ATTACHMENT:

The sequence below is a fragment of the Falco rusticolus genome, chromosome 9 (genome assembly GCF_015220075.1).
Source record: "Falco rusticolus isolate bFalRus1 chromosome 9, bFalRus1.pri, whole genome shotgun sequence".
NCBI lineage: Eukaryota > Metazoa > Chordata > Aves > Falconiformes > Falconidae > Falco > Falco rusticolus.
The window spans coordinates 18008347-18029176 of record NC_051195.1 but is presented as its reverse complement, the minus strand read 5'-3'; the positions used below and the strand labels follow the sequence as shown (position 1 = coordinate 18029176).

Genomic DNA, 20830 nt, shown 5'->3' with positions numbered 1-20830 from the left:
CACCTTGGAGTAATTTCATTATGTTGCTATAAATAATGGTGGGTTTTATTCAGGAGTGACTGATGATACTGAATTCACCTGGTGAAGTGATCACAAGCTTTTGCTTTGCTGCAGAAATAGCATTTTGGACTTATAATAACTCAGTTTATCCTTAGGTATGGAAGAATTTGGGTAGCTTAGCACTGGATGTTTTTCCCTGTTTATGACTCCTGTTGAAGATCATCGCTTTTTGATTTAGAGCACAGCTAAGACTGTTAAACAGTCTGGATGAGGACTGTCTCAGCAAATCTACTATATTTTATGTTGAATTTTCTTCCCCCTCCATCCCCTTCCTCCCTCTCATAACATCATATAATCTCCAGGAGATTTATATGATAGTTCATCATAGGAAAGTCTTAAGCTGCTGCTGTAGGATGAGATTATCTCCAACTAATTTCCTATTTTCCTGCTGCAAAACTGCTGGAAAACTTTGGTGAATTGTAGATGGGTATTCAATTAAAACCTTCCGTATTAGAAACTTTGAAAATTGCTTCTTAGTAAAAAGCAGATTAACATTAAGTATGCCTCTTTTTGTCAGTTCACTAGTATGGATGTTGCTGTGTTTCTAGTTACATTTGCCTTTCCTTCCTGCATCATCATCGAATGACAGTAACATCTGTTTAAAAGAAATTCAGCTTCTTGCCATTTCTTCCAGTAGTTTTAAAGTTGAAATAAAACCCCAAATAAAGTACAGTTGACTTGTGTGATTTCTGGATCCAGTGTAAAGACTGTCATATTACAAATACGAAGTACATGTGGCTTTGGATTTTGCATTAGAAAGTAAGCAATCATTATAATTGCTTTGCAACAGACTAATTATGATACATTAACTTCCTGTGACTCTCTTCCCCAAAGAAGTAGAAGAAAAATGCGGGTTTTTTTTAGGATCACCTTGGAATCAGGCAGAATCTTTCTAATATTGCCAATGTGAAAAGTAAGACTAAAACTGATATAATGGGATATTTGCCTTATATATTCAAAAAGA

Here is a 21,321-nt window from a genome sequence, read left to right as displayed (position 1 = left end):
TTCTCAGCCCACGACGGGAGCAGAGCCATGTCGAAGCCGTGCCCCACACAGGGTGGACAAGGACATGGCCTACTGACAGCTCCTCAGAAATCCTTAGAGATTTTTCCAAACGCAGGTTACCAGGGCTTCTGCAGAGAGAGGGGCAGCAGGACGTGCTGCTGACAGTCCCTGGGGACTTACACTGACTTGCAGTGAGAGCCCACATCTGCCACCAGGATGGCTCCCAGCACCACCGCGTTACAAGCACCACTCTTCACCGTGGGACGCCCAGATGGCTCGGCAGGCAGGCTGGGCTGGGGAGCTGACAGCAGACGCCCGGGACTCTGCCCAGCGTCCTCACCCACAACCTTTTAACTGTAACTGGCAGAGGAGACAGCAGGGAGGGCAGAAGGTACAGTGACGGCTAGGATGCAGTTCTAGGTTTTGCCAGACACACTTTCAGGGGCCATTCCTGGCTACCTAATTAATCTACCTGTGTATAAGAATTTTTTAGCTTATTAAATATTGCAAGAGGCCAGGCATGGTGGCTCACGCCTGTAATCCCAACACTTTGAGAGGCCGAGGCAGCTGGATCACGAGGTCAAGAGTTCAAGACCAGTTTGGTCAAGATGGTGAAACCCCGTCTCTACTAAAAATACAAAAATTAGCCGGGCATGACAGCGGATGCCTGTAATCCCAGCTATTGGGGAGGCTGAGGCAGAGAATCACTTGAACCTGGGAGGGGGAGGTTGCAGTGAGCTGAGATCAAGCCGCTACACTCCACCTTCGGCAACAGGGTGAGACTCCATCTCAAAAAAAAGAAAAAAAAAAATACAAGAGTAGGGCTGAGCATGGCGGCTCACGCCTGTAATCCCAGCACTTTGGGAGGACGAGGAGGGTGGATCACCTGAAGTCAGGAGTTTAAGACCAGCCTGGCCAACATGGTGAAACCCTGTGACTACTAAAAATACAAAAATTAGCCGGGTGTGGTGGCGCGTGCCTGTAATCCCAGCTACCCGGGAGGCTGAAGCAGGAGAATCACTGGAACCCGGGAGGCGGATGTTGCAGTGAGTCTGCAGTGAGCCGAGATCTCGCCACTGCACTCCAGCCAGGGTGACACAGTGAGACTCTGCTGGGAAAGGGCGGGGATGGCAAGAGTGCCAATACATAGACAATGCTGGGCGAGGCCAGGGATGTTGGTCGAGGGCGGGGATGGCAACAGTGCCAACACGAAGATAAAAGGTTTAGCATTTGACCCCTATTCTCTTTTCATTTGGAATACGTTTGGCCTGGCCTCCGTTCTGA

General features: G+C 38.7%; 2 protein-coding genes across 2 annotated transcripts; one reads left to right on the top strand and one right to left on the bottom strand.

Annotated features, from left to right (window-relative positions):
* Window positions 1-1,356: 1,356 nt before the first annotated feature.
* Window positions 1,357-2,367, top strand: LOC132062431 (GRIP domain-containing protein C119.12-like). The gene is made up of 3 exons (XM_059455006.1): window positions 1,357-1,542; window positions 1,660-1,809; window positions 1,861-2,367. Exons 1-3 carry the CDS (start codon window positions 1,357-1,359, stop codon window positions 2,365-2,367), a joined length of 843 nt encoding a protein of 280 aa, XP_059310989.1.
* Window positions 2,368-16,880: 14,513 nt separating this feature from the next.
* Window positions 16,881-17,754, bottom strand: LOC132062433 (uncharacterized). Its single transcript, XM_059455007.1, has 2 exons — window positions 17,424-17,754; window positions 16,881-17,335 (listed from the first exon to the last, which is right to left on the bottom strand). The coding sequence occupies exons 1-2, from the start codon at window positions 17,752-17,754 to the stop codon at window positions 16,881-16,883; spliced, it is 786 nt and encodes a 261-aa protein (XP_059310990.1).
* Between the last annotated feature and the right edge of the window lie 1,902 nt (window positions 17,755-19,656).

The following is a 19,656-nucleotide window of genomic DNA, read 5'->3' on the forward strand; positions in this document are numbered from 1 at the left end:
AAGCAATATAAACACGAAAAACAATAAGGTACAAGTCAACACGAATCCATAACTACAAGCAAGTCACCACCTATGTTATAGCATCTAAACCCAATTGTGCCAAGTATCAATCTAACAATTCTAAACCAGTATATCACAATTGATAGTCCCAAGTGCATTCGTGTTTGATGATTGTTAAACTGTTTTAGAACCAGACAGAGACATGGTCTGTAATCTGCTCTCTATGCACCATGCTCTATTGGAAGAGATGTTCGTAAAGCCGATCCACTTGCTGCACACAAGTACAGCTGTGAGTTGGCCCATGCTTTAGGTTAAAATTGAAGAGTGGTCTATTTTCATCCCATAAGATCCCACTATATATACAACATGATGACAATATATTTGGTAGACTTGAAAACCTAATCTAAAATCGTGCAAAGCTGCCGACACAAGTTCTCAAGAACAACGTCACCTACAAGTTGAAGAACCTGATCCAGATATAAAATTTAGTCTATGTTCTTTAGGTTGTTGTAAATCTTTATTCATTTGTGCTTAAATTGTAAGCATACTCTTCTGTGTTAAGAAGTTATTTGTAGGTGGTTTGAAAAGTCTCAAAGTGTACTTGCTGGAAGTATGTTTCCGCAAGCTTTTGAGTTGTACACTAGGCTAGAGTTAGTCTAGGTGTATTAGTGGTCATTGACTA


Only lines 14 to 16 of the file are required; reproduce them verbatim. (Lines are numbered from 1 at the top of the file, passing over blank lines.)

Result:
* Window positions 16,881-17,754, bottom strand: LOC132062433 (uncharacterized). Its single transcript, XM_059455007.1, has 2 exons — window positions 17,424-17,754; window positions 16,881-17,335 (listed from the first exon to the last, which is right to left on the bottom strand). The coding sequence occupies exons 1-2, from the start codon at window positions 17,752-17,754 to the stop codon at window positions 16,881-16,883; spliced, it is 786 nt and encodes a 261-aa protein (XP_059310990.1).
* Between the last annotated feature and the right edge of the window lie 1,902 nt (window positions 17,755-19,656).

The following is a 19,656-nucleotide window of genomic DNA, read 5'->3' on the forward strand; positions in this document are numbered from 1 at the left end: